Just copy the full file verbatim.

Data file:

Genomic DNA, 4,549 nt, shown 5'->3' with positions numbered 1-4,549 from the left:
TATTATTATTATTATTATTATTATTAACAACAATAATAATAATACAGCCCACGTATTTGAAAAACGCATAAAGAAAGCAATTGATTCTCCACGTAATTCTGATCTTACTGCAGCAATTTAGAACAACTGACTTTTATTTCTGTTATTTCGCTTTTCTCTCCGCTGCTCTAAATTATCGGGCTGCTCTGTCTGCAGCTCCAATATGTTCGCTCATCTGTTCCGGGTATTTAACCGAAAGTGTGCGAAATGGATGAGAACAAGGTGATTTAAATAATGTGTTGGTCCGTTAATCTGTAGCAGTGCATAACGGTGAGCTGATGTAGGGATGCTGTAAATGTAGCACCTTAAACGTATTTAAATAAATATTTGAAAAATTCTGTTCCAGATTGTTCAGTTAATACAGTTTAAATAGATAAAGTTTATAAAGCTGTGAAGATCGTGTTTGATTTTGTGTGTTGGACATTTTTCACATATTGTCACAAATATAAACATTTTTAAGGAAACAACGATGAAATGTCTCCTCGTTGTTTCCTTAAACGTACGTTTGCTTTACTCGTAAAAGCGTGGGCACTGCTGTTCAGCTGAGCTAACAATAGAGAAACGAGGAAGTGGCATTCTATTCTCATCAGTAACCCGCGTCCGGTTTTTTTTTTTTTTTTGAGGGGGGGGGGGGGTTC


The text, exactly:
Genomic DNA, 4,549 nt, shown 5'->3' with positions numbered 1-4,549 from the left:
TATTATTATTATTATTATTATTATTAACAACAATAATAATAATACAGCCCACGTATTTGAAAAACGCATAAAGAAAGCAATTGATTCTCCACGTAATTCTGATCTTACTGCAGCAATTTAGAACAACTGACTTTTATTTCTGTTATTTCGCTTTTCTCTCCGCTGCTCTAAATTATCGGGCTGCTCTGTCTGCAGCTCCAATATGTTCGCTCATCTGTTCCGGGTATTTAACCGAAAGTGTGCGAAATGGATGAGAACAAGGTGATTTAAATAATGTGTTGGTCCGTTAATCTGTAGCAGTGCATAACGGTGAGCTGATGTAGGGATGCTGTAAATGTAGCACCTTAAACGTATTTAAATAAATATTTGAAAAATTCTGTTCCAGATTGTTCAGTTAATACAGTTTAAATAGATAAAGTTTATAAAGCTGTGAAGATCGTGTTTGATTTTGTGTGTTGGACATTTTTCACATATTGTCACAAATATAAACATTTTTAAGGAAACAACGATGAAATGTCTCCTCGTTGTTTCCTTAAACGTACGTTTGCTTTACTCGTAAAAGCGTGGGCACTGCTGTTCAGCTGAGCTAACAATAGAGAAACGAGGAAGTGGCATTCTATTCTCATCAGTAACCCGCGTCCGGTTTTTTTTTTTTTTTTGAGGGGGGGGGGGGGTTC